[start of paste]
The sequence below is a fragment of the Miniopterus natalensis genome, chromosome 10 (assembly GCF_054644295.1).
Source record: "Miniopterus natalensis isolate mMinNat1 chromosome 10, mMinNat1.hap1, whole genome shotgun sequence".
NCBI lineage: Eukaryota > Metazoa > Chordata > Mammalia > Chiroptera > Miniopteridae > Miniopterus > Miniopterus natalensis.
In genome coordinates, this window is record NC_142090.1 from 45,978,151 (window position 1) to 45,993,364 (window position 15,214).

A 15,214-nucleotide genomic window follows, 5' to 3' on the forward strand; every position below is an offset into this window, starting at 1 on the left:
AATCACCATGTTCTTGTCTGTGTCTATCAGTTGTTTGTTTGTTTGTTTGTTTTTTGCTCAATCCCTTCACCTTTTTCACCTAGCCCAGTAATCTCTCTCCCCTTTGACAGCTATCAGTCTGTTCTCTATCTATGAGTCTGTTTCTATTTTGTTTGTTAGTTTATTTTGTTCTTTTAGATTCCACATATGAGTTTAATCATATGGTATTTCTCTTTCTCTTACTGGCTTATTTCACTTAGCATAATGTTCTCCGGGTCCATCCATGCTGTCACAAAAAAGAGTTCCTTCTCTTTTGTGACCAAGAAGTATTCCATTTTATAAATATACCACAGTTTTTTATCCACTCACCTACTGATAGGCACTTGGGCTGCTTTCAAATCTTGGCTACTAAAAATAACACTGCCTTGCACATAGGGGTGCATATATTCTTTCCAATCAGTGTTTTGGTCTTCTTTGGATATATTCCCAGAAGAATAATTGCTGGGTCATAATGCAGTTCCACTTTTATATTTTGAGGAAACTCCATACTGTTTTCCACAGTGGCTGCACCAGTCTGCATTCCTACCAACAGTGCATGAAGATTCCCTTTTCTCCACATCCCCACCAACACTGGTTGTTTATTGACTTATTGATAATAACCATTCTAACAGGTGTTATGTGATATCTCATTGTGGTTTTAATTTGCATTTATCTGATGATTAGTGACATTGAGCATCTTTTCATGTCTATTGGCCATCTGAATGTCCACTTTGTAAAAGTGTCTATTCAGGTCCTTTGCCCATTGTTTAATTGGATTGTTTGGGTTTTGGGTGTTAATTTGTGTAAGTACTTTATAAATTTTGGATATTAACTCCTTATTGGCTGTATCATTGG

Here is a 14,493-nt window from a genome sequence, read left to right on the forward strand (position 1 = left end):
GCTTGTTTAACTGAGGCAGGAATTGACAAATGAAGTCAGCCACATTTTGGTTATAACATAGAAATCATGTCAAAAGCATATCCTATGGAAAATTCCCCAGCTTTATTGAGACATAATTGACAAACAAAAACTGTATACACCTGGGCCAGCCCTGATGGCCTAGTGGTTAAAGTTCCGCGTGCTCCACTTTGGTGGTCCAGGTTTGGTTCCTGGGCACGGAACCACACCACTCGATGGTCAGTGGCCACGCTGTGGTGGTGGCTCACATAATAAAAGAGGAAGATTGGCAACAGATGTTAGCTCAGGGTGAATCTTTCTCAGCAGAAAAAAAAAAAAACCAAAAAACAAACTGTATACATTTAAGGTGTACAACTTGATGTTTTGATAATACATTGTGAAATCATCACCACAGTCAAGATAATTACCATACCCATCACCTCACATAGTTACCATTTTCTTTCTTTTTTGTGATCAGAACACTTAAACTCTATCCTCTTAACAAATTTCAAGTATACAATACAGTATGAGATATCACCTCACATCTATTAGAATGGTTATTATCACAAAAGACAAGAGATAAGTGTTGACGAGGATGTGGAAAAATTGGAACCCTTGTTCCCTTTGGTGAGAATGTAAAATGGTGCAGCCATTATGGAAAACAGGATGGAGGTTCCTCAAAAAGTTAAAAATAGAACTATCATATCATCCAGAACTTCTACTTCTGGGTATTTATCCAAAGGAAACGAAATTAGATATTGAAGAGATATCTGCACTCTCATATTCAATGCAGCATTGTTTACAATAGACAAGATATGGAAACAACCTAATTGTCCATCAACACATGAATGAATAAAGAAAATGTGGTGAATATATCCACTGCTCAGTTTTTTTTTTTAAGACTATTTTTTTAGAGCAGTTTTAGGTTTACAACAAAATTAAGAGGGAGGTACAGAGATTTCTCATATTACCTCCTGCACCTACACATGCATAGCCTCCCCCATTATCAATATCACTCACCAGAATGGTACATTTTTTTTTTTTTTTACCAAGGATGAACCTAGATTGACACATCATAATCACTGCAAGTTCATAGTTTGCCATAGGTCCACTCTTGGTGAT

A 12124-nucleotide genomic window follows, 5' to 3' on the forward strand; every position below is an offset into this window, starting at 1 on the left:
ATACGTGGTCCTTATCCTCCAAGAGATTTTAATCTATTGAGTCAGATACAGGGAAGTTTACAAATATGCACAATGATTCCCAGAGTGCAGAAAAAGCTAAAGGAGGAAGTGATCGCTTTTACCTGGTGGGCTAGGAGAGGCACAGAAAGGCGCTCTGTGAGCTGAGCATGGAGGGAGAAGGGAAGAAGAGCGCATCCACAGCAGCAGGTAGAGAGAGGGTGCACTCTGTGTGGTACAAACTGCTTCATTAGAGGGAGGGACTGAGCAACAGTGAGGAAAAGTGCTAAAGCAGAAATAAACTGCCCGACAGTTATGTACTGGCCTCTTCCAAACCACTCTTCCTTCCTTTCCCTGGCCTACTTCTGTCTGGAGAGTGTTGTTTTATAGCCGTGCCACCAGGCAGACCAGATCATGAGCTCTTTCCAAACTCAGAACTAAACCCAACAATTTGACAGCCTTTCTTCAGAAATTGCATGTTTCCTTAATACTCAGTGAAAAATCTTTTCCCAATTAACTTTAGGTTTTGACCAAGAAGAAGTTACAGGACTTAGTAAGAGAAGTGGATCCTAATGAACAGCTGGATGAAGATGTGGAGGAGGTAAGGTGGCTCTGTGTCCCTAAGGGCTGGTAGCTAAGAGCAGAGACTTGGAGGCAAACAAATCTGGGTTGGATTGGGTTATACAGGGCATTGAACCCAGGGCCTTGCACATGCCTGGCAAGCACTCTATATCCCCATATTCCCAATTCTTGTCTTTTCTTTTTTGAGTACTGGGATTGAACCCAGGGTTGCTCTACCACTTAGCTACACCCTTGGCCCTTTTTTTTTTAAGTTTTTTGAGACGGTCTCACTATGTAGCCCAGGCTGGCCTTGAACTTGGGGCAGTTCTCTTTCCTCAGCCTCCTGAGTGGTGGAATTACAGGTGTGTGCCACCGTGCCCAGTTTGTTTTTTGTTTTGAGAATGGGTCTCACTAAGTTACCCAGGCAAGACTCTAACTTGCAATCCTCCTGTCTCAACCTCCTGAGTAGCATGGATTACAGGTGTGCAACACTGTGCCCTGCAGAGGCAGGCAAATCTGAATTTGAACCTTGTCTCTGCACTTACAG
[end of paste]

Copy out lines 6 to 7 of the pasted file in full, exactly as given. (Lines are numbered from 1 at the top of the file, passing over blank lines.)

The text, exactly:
AATCACCATGTTCTTGTCTGTGTCTATCAGTTGTTTGTTTGTTTGTTTGTTTTTTGCTCAATCCCTTCACCTTTTTCACCTAGCCCAGTAATCTCTCTCCCCTTTGACAGCTATCAGTCTGTTCTCTATCTATGAGTCTGTTTCTATTTTGTTTGTTAGTTTATTTTGTTCTTTTAGATTCCACATATGAGTTTAATCATATGGTATTTCTCTTTCTCTTACTGGCTTATTTCACTTAGCATAATGTTCTCCGGGTCCATCCATGCTGTCACAAAAAAGAGTTCCTTCTCTTTTGTGACCAAGAAGTATTCCATTTTATAAATATACCACAGTTTTTTATCCACTCACCTACTGATAGGCACTTGGGCTGCTTTCAAATCTTGGCTACTAAAAATAACACTGCCTTGCACATAGGGGTGCATATATTCTTTCCAATCAGTGTTTTGGTCTTCTTTGGATATATTCCCAGAAGAATAATTGCTGGGTCATAATGCAGTTCCACTTTTATATTTTGAGGAAACTCCATACTGTTTTCCACAGTGGCTGCACCAGTCTGCATTCCTACCAACAGTGCATGAAGATTCCCTTTTCTCCACATCCCCACCAACACTGGTTGTTTATTGACTTATTGATAATAACCATTCTAACAGGTGTTATGTGATATCTCATTGTGGTTTTAATTTGCATTTATCTGATGATTAGTGACATTGAGCATCTTTTCATGTCTATTGGCCATCTGAATGTCCACTTTGTAAAAGTGTCTATTCAGGTCCTTTGCCCATTGTTTAATTGGATTGTTTGGGTTTTGGGTGTTAATTTGTGTAAGTACTTTATAAATTTTGGATATTAACTCCTTATTGGCTGTATCATTGG

Here is a 14,493-nt window from a genome sequence, read left to right on the forward strand (position 1 = left end):